Shadows of Heaven: Gurdjieff and Toomer

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Shadows of Heaven: Gurdjieff and Toomer. Paul Beekman Taylor. This specific ISBN edition is currently not available. View all copies of this ISBN edition:. Synopsis A great deal of mystery surrounds G.

Buy New Learn more about this copy. Furthermore, anyone wishing to undertake any of the traditional paths to spiritual knowledge which Gurdjieff reduced to three—namely the path of the fakir , the path of the monk , and the path of the yogi were required to renounce life in the world. Gurdjieff thus developed a "Fourth Way" [52] which would be amenable to the requirements of modern people living modern lives in Europe and America. Instead of developing body, mind, or emotions separately, Gurdjieff's discipline worked on all three to promote comprehensive and balanced inner development.

In parallel with other spiritual traditions, Gurdjieff taught that a person must expend considerable effort to effect the transformation that leads to awakening. The effort that is put into practice Gurdjieff referred to as "The Work" or "Work on oneself". Working on oneself is not so difficult as wishing to work, taking the decision.

Ouspensky from to made the term and its use central to his own teaching of Gurdjieff's ideas. After Ouspensky's death, his students published a book titled The Fourth Way based on his lectures. Gurdjieff's teaching addressed the question of humanity's place in the universe and the importance of developing latent potentialities—regarded as our natural endowment as human beings but rarely brought to fruition. He taught that higher levels of consciousness, higher bodies, [55] inner growth and development are real possibilities that nonetheless require conscious work to achieve.

In his teaching Gurdjieff gave a distinct meaning to various ancient texts such as the Bible and many religious prayers. He claimed that such texts possess meanings very different from those commonly attributed to them. Gurdjieff taught people how to increase and focus their attention and energy in various ways and to minimize daydreaming and absentmindedness. According to his teaching, this inner development of oneself is the beginning of a possible further process of change, the aim of which is to transform people into what Gurdjieff believed they ought to be.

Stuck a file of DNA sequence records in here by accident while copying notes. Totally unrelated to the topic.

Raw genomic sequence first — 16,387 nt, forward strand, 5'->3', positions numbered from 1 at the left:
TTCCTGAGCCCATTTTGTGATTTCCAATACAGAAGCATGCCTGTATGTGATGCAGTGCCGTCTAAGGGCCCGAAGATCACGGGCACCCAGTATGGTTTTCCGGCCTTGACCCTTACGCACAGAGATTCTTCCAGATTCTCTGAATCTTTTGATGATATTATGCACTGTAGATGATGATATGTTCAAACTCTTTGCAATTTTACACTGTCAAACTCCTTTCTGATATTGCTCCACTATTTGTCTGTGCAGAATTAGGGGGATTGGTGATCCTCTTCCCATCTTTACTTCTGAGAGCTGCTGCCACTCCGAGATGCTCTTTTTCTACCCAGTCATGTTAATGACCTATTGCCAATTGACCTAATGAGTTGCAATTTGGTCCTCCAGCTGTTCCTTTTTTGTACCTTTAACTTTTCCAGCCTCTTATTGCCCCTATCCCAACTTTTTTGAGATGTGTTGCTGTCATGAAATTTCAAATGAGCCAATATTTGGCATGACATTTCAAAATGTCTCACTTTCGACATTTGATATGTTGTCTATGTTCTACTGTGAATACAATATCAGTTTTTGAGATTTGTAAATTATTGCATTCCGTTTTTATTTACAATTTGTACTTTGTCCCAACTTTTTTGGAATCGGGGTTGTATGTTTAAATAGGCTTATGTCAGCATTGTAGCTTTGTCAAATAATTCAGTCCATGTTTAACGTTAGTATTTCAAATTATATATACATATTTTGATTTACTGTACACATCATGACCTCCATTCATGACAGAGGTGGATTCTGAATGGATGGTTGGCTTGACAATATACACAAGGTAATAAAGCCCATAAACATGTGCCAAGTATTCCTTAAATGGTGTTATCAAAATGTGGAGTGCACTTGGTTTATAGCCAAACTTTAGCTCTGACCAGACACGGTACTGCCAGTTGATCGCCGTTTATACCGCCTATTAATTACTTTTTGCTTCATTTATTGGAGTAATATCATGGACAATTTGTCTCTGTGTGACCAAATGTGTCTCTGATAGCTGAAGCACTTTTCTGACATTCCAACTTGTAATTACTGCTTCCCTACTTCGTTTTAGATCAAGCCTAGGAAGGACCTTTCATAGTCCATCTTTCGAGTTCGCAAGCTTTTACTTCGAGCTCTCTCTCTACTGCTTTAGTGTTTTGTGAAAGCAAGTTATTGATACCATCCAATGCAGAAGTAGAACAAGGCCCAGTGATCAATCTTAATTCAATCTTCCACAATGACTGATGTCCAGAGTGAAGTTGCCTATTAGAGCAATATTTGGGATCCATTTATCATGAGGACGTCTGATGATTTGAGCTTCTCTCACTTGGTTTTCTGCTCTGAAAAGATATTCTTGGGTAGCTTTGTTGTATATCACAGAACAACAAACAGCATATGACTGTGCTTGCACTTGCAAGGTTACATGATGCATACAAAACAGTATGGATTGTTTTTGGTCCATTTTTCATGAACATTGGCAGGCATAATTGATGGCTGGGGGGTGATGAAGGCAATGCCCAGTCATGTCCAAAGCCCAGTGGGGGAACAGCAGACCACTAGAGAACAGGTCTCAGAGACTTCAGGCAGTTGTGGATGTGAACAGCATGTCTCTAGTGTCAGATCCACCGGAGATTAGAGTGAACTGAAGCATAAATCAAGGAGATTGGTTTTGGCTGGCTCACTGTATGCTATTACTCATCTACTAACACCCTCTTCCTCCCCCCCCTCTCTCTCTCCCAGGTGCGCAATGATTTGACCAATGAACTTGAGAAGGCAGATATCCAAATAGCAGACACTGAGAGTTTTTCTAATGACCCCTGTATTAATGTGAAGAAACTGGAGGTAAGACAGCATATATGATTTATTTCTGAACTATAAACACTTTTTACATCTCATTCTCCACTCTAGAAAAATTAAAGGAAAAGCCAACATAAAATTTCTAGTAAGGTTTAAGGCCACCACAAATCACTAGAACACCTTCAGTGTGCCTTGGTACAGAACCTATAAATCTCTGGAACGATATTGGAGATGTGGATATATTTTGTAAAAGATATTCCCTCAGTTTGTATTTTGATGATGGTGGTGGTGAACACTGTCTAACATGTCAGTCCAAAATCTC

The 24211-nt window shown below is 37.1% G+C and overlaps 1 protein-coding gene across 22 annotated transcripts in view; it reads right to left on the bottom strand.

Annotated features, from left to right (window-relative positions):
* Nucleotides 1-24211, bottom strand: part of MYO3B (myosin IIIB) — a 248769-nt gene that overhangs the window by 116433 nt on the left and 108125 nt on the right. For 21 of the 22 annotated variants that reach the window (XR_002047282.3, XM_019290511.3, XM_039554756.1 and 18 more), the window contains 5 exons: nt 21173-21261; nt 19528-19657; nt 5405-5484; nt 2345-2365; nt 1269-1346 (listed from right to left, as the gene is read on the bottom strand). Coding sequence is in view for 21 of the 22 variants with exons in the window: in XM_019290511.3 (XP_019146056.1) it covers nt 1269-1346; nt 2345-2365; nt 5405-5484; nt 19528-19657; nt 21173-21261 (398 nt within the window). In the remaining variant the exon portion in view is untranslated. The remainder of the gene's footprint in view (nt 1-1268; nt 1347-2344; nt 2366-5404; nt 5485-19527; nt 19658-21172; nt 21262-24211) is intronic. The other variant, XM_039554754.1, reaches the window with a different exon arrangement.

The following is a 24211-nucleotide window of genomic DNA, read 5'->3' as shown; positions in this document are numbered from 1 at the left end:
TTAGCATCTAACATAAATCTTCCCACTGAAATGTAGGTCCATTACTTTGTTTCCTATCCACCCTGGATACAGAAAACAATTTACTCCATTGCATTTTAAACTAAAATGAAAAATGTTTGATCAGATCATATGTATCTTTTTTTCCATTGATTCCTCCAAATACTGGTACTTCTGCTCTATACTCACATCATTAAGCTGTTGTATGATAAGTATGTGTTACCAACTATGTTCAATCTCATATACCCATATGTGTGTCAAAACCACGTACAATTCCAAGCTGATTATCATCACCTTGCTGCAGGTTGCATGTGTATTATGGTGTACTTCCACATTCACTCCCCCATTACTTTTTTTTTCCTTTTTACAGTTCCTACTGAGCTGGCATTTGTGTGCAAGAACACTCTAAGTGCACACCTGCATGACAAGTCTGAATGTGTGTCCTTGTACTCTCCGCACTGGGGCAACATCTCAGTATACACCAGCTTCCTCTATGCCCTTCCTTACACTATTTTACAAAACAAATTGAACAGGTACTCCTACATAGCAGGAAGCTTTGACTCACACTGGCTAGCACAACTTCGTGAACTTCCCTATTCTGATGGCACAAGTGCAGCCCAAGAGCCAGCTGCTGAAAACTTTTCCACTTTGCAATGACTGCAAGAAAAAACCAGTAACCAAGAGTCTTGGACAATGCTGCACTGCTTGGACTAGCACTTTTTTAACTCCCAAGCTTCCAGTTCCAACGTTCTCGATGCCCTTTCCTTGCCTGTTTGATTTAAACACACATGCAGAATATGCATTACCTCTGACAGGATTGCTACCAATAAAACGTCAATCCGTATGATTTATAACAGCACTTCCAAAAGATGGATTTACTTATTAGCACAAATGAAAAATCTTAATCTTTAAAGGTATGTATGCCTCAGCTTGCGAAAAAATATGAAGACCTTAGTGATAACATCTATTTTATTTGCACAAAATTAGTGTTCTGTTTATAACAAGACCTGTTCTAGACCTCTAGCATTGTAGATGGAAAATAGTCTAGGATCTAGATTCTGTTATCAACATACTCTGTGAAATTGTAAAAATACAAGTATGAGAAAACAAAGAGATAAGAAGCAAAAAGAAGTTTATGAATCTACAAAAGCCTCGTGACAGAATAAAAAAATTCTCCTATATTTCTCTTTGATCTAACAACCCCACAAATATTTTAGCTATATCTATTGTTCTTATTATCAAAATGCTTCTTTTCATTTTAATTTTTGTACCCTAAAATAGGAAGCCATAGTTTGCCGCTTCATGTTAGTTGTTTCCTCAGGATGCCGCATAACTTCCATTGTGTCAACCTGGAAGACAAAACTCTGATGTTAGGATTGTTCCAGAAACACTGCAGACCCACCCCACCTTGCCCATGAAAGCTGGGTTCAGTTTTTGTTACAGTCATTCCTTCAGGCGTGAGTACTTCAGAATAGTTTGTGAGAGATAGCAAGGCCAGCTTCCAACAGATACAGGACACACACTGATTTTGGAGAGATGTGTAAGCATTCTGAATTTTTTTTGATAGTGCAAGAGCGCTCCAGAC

Distrusting "morality", which he describes as varying from culture to culture, often contradictory and hypocritical, Gurdjieff greatly stressed the importance of " conscience ". To provide conditions in which inner attention could be exercised more intensively, Gurdjieff also taught his pupils "sacred dances" or "movements", later known as the Gurdjieff movements , which they performed together as a group. He also left a body of music, inspired by what he heard in visits to remote monasteries and other places, written for piano in collaboration with one of his pupils, Thomas de Hartmann.

Gurdjieff also used various exercises, such as the "Stop" exercise, to prompt self-observation in his students. Other shocks to help awaken his pupils from constant daydreaming were always possible at any moment. Gurdjieff used a number of methods and materials, including meetings, music, movements sacred dance , writings, lectures, and innovative forms of group and individual work.

Part of the function of these various methods was to undermine and undo the ingrained habit patterns of the mind and bring about moments of insight. Since each individual has different requirements, Gurdjieff did not have a one-size-fits-all approach, and he adapted and innovated as circumstance required.

Gurdjieff felt that the traditional methods of self-knowledge—those of the fakir , monk , and yogi acquired, respectively, through pain, devotion, and study —were inadequate on their own and often led to various forms of stagnation and one-sidedness. His methods were designed to augment the traditional paths with the purpose of hastening the developmental process. He sometimes called these methods The Way of the Sly Man [62] because they constituted a sort of short-cut through a process of development that might otherwise carry on for years without substantive results.